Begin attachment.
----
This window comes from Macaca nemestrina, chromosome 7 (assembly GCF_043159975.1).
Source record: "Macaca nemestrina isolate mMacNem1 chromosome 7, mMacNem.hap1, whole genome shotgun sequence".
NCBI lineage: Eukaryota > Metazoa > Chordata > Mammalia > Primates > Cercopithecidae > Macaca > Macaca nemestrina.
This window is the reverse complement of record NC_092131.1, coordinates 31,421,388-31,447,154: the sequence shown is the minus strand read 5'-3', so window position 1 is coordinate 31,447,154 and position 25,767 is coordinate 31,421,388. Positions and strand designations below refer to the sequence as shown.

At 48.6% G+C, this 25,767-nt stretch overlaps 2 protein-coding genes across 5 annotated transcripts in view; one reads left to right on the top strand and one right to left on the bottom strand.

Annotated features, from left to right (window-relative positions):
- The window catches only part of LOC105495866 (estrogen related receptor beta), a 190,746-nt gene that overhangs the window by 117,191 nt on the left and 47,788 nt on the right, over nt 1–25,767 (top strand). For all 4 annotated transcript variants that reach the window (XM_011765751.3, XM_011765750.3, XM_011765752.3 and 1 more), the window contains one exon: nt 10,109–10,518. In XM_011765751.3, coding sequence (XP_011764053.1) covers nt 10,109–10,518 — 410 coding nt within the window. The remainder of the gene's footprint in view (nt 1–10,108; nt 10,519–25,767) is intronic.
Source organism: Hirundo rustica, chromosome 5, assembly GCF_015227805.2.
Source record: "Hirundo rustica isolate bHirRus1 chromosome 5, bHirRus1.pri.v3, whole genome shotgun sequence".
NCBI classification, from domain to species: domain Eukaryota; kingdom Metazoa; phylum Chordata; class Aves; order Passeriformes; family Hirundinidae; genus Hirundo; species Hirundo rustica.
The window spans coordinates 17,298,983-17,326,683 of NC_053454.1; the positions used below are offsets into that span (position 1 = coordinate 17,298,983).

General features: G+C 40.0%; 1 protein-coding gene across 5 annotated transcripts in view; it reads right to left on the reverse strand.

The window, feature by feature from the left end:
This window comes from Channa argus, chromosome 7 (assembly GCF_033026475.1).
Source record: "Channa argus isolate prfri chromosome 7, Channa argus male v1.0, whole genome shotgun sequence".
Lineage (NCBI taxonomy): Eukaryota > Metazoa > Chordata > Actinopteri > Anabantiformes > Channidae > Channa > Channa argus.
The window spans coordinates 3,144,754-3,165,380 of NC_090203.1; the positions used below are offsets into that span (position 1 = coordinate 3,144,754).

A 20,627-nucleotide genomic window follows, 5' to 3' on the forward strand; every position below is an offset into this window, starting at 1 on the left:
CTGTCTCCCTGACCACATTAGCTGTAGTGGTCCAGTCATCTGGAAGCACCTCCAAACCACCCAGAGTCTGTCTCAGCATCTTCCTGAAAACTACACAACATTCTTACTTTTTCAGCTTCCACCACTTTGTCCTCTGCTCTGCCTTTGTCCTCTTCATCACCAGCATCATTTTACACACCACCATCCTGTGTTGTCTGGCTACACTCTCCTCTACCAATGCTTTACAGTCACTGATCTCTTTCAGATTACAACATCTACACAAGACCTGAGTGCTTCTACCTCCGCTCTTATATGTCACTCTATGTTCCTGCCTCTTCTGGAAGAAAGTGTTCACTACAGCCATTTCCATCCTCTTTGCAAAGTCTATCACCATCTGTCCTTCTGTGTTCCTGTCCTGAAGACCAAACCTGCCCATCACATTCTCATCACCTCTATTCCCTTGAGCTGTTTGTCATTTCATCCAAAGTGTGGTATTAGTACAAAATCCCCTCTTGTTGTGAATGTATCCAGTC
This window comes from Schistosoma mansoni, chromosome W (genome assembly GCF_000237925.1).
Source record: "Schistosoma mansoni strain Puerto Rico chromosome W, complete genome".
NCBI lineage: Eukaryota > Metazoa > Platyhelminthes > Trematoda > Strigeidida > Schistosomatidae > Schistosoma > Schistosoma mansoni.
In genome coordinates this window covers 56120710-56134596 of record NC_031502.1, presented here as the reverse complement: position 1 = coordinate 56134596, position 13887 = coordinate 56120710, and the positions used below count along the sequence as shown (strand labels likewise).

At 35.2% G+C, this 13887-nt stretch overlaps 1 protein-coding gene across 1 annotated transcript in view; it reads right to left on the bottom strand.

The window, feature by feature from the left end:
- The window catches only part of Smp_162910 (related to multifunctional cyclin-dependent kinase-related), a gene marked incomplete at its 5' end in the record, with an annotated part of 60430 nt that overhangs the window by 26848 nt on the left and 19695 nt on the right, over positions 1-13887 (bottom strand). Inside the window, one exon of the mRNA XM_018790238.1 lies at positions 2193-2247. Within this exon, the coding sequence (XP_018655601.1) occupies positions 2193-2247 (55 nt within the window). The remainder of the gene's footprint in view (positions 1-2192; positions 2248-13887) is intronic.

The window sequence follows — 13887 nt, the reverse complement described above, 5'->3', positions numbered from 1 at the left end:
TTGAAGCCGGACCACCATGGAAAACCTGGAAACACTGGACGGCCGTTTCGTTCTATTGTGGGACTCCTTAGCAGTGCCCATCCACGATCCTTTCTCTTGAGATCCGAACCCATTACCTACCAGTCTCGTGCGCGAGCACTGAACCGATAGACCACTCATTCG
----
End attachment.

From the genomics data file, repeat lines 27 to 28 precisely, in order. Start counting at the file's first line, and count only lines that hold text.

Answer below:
The window sequence follows — 13887 nt, the reverse complement described above, 5'->3', positions numbered from 1 at the left end:
TTGAAGCCGGACCACCATGGAAAACCTGGAAACACTGGACGGCCGTTTCGTTCTATTGTGGGACTCCTTAGCAGTGCCCATCCACGATCCTTTCTCTTGAGATCCGAACCCATTACCTACCAGTCTCGTGCGCGAGCACTGAACCGATAGACCACTCATTCG